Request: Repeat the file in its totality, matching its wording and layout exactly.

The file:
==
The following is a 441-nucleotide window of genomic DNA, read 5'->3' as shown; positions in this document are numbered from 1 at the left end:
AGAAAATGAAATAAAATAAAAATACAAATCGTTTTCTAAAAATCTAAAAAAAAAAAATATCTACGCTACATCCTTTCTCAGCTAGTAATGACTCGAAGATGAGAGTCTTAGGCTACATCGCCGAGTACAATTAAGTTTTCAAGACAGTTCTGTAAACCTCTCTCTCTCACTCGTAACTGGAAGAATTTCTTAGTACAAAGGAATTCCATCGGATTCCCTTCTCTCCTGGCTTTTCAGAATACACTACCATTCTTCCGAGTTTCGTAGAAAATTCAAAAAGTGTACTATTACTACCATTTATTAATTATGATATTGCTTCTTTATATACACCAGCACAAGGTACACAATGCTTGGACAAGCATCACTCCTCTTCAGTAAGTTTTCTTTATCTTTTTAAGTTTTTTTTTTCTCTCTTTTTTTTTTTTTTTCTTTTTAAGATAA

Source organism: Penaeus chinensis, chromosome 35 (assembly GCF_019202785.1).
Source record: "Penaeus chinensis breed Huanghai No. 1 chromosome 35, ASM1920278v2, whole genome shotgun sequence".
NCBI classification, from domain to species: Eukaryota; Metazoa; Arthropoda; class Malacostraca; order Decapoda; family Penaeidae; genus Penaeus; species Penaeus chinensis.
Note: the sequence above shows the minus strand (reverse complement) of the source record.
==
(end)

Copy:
The following is a 441-nucleotide window of genomic DNA, read 5'->3' as shown; positions in this document are numbered from 1 at the left end:
AGAAAATGAAATAAAATAAAAATACAAATCGTTTTCTAAAAATCTAAAAAAAAAAAATATCTACGCTACATCCTTTCTCAGCTAGTAATGACTCGAAGATGAGAGTCTTAGGCTACATCGCCGAGTACAATTAAGTTTTCAAGACAGTTCTGTAAACCTCTCTCTCTCACTCGTAACTGGAAGAATTTCTTAGTACAAAGGAATTCCATCGGATTCCCTTCTCTCCTGGCTTTTCAGAATACACTACCATTCTTCCGAGTTTCGTAGAAAATTCAAAAAGTGTACTATTACTACCATTTATTAATTATGATATTGCTTCTTTATATACACCAGCACAAGGTACACAATGCTTGGACAAGCATCACTCCTCTTCAGTAAGTTTTCTTTATCTTTTTAAGTTTTTTTTTTCTCTCTTTTTTTTTTTTTTTCTTTTTAAGATAA

Source organism: Penaeus chinensis, chromosome 35 (assembly GCF_019202785.1).
Source record: "Penaeus chinensis breed Huanghai No. 1 chromosome 35, ASM1920278v2, whole genome shotgun sequence".
NCBI classification, from domain to species: Eukaryota; Metazoa; Arthropoda; class Malacostraca; order Decapoda; family Penaeidae; genus Penaeus; species Penaeus chinensis.
Note: the sequence above shows the minus strand (reverse complement) of the source record.